A search for solutions at Whiteclay
Published Sunday January 31, 2010
BY KEVIN ABOUREZK
LINCOLN JOURNAL STAR
Bruce BonFleur sees more than desperation, more than sadness in the eyes of the men and women he meets every day on the dusty streets of Whiteclay.
He sees hope, and he sees a desire to improve their lives.
“The street people of Whiteclay and Pine Ridge matter,” he said. “They are entitled to our help, and they are able to help themselves.”
That’s just what BonFleur wants to do: give those who spend their days and nights drinking beer in Whiteclay a chance to work and feed themselves.
But BonFleur, director of the ABOUT group, a Christian outreach ministry in Whiteclay, knows he can’t create jobs and hope alone.
“We’re looking for positive solutions,” he said, “but to get to those positive solutions, some things need to happen.”
Some things are happening, as evidenced Friday when Gov. Dave Heineman and other state officials flew to Gordon to meet with Oglala Sioux tribal leaders to explore solutions to massive alcohol sales at Whiteclay.
The meeting was part of a coordinated effort to improve conditions in the border town, an effort that has resulted in two bills introduced this session aimed at alleviating health and social ills among Native people.
Recent efforts to improve conditions for Native people have extended beyond the halls of the State Capitol, however.
Sen. Colby Coash of Lincoln has been working with Attorney General Jon Bruning to find grant funding to help BonFleur, who has proposed building a recycling center in Whiteclay using the labor of street people in the town. He also has called for a massive cleanup of the litter-strewn village, an effort that would include tearing down abandoned buildings.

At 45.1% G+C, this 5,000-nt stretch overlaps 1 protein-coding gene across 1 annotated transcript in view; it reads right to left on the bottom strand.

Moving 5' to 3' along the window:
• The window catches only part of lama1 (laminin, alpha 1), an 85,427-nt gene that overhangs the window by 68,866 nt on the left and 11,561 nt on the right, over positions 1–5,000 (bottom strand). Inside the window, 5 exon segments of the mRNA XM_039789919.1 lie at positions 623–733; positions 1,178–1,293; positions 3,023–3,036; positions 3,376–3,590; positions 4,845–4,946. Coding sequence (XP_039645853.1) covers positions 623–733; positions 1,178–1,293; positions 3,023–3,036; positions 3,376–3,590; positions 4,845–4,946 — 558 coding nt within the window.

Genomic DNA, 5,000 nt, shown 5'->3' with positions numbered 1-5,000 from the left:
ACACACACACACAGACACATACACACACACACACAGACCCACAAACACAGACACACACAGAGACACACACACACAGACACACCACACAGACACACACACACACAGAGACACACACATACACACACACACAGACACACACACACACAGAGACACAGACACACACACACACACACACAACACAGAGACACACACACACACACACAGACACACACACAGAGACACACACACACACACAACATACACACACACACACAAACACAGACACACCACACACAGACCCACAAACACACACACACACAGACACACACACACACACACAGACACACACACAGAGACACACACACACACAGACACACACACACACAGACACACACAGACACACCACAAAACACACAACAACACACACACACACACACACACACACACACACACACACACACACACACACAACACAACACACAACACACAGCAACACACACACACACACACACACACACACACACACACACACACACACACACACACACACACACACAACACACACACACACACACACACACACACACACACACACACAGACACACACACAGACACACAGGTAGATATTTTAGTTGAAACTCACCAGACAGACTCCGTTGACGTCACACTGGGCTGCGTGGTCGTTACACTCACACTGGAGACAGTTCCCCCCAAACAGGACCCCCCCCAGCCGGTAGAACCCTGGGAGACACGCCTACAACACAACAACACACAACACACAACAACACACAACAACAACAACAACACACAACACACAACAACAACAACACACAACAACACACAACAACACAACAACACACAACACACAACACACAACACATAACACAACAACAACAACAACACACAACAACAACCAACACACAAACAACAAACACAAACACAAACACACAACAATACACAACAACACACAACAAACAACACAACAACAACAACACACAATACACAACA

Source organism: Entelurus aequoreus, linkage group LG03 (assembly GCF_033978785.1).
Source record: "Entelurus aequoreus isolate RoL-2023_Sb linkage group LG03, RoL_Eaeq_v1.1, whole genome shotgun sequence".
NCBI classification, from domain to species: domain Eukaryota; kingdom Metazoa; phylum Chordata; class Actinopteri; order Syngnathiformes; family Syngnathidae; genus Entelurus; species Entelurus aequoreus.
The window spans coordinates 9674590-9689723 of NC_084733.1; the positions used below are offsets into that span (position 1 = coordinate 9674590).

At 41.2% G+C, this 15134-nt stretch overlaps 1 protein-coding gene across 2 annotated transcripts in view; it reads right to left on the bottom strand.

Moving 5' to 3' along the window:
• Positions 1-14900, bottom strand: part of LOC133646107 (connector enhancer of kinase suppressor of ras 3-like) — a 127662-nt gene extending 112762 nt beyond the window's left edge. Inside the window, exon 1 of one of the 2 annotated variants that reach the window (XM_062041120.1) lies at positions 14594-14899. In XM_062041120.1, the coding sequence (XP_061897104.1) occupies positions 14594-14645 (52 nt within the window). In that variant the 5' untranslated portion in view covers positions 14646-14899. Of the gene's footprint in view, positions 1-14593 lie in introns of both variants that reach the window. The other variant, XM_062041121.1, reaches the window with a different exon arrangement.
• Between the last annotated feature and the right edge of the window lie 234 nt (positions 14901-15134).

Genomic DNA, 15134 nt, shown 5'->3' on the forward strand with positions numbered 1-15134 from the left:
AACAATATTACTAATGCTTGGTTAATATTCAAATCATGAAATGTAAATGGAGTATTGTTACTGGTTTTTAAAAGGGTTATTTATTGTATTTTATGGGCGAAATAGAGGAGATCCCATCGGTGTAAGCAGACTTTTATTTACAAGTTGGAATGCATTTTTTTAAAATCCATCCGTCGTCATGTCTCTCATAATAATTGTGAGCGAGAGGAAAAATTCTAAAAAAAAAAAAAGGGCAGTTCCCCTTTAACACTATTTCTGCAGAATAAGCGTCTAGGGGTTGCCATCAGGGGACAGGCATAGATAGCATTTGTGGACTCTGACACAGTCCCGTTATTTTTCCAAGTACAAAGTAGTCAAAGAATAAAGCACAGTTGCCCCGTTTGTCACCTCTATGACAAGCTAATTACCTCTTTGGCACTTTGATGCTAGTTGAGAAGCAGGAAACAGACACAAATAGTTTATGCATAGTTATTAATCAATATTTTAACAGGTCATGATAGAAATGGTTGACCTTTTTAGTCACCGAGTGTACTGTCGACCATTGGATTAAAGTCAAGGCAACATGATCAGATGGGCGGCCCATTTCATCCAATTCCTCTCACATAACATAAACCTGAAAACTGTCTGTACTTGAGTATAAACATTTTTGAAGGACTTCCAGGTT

In addition, on Jan. 13, Sen. Bob Krist of Lincoln traveled to Pierre, S.D., to meet with state representatives there to talk about Whiteclay. Krist met with five representatives, including South Dakota House of Representatives Speaker Timothy Rave.
“The response was very favorable,” Krist said of the meeting.
He said Nebraska leaders can’t fix problems in Whiteclay alone and will need the help of South Dakota and federal officials.
“It’s the moral thing to do. It’s the right thing to do,” he said.
Rave agreed that solutions in Whiteclay and on the Pine Ridge Reservation would require support from state and federal leaders.
He said he wouldn’t support shutting down beer stores in Whiteclay. That hasn’t been proposed this session in the Nebraska Legislature either.
Shutting down the stores, he said, would only move the problem farther down the road.
Rave also said he didn’t think South Dakota leaders would support spending money on solutions in Whiteclay this legislative session, considering the fiscal crisis his state is facing.
That’s similar to the Nebraska Legislature’s attitude toward new spending this legislative session.
“Frankly, I’m not sure that’s the answer,” he said. “I think it’s a more long-term solution to improve the whole socioeconomic scale down there.”
However, Rave said, he and other South Dakota representatives remain open to discussing other possible solutions to alcohol sales in Whiteclay.
For Coash, those solutions should include cleaning up the border town.
Given the town’s proximity to the reservation, Whiteclay could become a beacon to new businesses, he said. But first, the town needs to be cleaned up.
“If you were looking to open up a business, it’s not the kind of place you would want to go,” he said.
Abandoned properties need to be demolished. Trash needs to be picked up, and those who drink and sleep on the streets should be employed in that effort, Coash said.
To that end, Coash has connected BonFleur with Bruning’s office. He said Bruning has certain discretionary funds from settlements with companies that could be used to fund BonFleur’s recycling center and cleanup efforts.
“They just want to do good work and help,” Coash said of BonFleur’s ministry. “They just don’t know what’s available to them.”
The ABOUT group already runs a used clothing store and soup kitchen in Whiteclay, BonFleur said. The group also is establishing Lakota-operated businesses in its Whiteclay building, including a craft supply shop and a graphic designer and T-shirt printing business.
He said he hopes to host a cleanup of Whiteclay in late spring or early summer.
“We will actively seek volunteers and people who care on both sides of the border to come together for this day in Whiteclay – not to protest, but to build and improve and grow together,” he said.